The 31st Durban International Film Festival (July 22-August 1) is currently tantalizing South African art filmgoers.
Offering a rich package of 75 feature films, including the world premieres of nine South African films; DIFF 2010 also presents 29 feature documentaries, a focus on Swedish and African film, eco lens environmental films and Wavescape surfing features.
While patrons ooh and aah over the festival program, young filmmakers eagerly attend the free workshops run by experienced film industry professionals. The workshops cover scriptwriting, pitching, working with broadcasters and a myriad of related subjects.
At DIFF 2010, the inaugural Durban Film Mart was launched to provide an opportunity for African filmmakers to obtain financing.
“This first African co-production market has the potential to act as a key driver in raising the visibility of film content from Africa,” says Toni Monty, acting CEO of the Durban Film Office. “We envisage that it will provide African filmmakers with the opportunity to pitch film projects to leading financiers and meet and network with internationally-reputed directors and producers in order to form alliances for future collaborations. This is one of the most exciting additions to Durban’s film event calendar for many years,” she adds.
From 75 applicants, 12 projects were chosen to participate in the African Finance Program. One of the project finalists is Ibrahim El-Batout’s third feature, “Hawi.” Currently in post-production, the Egyptian independent film received funding from the Hubert Bais Fund and Jan Vryman Fund in the Netherlands.
The film revolves around three characters who all shared the same prison cell for 20 years. Their lives are not intertwined, but rather run parallel. What unites the story’s protagonists is their despair that resembles the eternal sea of Alexandria in its vastness.
Daily News Egypt met with Hossam Elouan, the producer of “Hawi,” and discussed the independent film scene in Egypt.
Daily News Egypt: What motivated the storyline for “Hawi”?
Hossam Elouan: The director, Ibrahim El-Batout, was fascinated by Alexandria. He wanted to integrate the city and the characters. There was no script for “Hawi.” He used scene breakdowns, allowing for change. The actors were all amateurs.
How did this impact the film?
It added more depth. We never learn in theory, we learn in practice. Ahmed Abdallah, director of “Heliopolis,” has hired a young man, with no previous formal experience, to edit his second film. There are lots of people with non-academic film backgrounds, who have participated in workshops, and have talent.
What is the scope for independent films in Egypt?
It’s an emerging market. There are many interesting projects, but there’s a lack of funding. There also aren’t concrete relations with European funding bodies. And they don’t consider Egypt as part of Africa, they see us as part of the Middle East, and their funding goes to ‘African’ countries.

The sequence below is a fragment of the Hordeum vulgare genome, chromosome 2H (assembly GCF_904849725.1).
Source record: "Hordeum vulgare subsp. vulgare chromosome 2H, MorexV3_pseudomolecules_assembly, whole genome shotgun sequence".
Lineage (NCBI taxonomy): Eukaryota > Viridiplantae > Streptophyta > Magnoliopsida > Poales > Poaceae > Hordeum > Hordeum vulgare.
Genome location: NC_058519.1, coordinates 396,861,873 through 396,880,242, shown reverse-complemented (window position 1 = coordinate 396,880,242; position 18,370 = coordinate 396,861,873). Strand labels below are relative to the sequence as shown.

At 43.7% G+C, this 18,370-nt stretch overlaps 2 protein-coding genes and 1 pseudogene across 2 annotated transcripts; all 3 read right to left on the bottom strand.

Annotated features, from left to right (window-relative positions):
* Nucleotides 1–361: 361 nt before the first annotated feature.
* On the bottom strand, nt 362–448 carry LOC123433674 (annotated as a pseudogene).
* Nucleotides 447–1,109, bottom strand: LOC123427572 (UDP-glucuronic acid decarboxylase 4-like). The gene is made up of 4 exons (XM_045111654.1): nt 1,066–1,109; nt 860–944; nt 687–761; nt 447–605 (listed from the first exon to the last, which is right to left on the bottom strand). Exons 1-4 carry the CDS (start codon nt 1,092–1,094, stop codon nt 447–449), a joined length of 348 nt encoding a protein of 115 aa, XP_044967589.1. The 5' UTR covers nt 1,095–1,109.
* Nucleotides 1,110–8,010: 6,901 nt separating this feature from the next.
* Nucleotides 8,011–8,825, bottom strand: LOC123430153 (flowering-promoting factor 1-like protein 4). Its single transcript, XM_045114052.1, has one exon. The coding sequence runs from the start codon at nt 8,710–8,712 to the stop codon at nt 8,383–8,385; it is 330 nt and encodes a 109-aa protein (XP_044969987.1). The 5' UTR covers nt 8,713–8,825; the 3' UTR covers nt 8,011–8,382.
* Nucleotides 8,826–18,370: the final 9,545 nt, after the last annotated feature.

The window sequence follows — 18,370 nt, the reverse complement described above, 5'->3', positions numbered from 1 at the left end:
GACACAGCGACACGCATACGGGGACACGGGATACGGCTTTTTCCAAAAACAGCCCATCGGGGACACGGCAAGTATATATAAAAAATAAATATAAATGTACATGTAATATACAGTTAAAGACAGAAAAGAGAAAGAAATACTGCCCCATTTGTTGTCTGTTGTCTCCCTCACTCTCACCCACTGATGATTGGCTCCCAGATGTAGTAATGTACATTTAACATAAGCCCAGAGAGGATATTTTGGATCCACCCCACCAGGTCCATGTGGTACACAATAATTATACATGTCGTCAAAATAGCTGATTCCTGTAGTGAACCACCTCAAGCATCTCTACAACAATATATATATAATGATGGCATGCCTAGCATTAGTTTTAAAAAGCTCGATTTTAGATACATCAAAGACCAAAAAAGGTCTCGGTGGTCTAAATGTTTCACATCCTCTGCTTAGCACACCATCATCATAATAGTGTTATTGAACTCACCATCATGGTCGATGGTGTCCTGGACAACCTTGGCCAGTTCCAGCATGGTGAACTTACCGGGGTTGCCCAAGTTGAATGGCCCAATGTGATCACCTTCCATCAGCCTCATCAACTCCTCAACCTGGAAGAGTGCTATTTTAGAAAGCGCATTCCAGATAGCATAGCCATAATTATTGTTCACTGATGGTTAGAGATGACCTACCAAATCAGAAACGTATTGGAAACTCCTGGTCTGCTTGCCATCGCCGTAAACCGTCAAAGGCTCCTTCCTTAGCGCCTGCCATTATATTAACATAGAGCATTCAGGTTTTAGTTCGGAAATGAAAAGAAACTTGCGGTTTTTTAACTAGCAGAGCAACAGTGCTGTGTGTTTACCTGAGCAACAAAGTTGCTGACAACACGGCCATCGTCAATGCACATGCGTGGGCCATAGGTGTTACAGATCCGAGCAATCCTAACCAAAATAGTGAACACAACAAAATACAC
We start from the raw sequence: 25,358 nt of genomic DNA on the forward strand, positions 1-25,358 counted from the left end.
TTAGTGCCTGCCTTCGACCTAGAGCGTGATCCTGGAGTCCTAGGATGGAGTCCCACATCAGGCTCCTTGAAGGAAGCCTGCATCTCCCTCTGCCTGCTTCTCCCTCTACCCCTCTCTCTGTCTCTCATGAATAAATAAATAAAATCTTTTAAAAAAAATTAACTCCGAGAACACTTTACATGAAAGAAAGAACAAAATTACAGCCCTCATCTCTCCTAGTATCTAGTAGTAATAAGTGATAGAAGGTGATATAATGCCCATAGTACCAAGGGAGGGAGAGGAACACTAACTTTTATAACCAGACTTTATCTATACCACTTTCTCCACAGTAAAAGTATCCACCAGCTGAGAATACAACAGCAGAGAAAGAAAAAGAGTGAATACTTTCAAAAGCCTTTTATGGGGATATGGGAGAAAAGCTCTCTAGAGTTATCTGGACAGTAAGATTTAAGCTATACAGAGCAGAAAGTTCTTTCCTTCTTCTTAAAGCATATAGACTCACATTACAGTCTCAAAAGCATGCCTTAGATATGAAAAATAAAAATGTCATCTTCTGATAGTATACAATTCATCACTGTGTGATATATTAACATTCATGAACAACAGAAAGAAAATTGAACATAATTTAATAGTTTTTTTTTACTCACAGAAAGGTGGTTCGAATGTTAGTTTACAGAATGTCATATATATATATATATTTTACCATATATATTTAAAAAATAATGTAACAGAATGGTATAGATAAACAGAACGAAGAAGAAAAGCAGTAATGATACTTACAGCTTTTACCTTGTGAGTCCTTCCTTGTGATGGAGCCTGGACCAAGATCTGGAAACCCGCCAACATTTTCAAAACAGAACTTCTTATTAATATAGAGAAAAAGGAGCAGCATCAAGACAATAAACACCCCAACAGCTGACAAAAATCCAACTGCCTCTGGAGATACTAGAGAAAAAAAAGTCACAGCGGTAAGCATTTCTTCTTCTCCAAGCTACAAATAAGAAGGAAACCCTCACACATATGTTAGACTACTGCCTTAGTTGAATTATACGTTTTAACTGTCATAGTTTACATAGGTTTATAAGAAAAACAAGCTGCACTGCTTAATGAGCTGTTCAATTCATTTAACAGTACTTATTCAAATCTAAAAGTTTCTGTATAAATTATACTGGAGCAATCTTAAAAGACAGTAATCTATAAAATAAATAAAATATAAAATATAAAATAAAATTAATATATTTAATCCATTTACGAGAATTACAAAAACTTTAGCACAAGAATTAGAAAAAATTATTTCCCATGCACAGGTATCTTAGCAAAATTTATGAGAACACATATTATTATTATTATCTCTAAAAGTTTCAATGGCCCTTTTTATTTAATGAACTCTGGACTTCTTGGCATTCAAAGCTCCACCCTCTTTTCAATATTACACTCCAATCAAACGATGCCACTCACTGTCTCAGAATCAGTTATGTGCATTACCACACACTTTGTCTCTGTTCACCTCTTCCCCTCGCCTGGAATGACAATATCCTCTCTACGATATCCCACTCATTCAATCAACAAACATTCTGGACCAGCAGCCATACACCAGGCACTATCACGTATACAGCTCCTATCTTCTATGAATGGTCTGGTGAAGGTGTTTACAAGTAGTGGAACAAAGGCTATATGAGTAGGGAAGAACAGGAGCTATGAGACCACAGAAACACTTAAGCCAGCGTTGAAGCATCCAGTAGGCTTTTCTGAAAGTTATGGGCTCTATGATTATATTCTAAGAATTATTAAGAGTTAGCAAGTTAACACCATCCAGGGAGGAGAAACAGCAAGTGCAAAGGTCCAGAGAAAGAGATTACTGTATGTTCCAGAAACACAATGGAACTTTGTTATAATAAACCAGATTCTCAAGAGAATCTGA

South Africa has several local organizations offering funds to indie filmmakers. Does this exist in Egypt?
No. The National Film Center doesn’t help. It provides funding of LE 2.5 million each for 10 films. But this money goes toward mainstream cinema. A mainstream movie usually generates about LE 3 million. With this, 10 independent films can be funded. So if the NFC supports indie films, more movies can be made.
Why do you think the NFC chooses to support mainstream cinema over independent films?
Because of the mentality of those running it; they are not aware of what’s going on in the world. Here at DIFF I’ve met people from different film councils from around the world. They’ve all said to me they haven’t been invited to the Cairo International Film Festival. The NFC treats indie filmmakers as outlaws. They don’t understand the concept of indie film, which is to make people aware of realities, to know more.
There are no mainstream movies which accurately reflect real life. Around the world, mainstream cinema is used to manipulate the audience, offering an alternate form of reality.
Egyptian films are not usually seen at festivals like DIFF either, whereas Algerian, Tunisian and Iranian films have a sizeable presence. Should Egyptian filmmakers lobby for funding from international organizations independently?
Yes, and through meeting people here, that’s what I’ve been doing. Isabel Arote from Eurodoc International and Jan Vryman Fund are interested in funding films. The International Documentary Film Festival wants to come to Egypt and have films screened in Cairo and vice versa. They don’t know who to approach at the National Film Center though. There aren’t contact details, one can’t get through.
What type of Egyptian stories would you like to see manifested on camera?
I want to see stories that speak to an international audience, not just a local one. I want to see the Egyptian landscape covered, revealing different Egyptian characters, without stereotyping.
This is a critical time in Egypt’s political history. Would you say there are dangers involved in making movies with political themes?
Yes there are. The political situation is not of interest to Egyptian filmmakers. All are worried about what will happen in the next year. The situation is very obscure, and we’re hoping for a safe transition to a new era.
Are there any political themes in “Hawi”?
Yes. Nobody knows what’s happening and the dangers are addressed in a subtle way. They’re uncovered in a clever way, without directly making it known.
You teach film at the American University of Cairo. What are the training opportunities which exist for those wanting to enter the industry? How affordable and accessible are they?
Affordability is a problem. But there is the Jesuit filmmaking program, taught by the Jesuit school, which offers free workshops in Cairo, Alexandria and Minya. I’d like to start workshops in informal areas as I feel there are emerging filmmakers which can come out of poorer areas.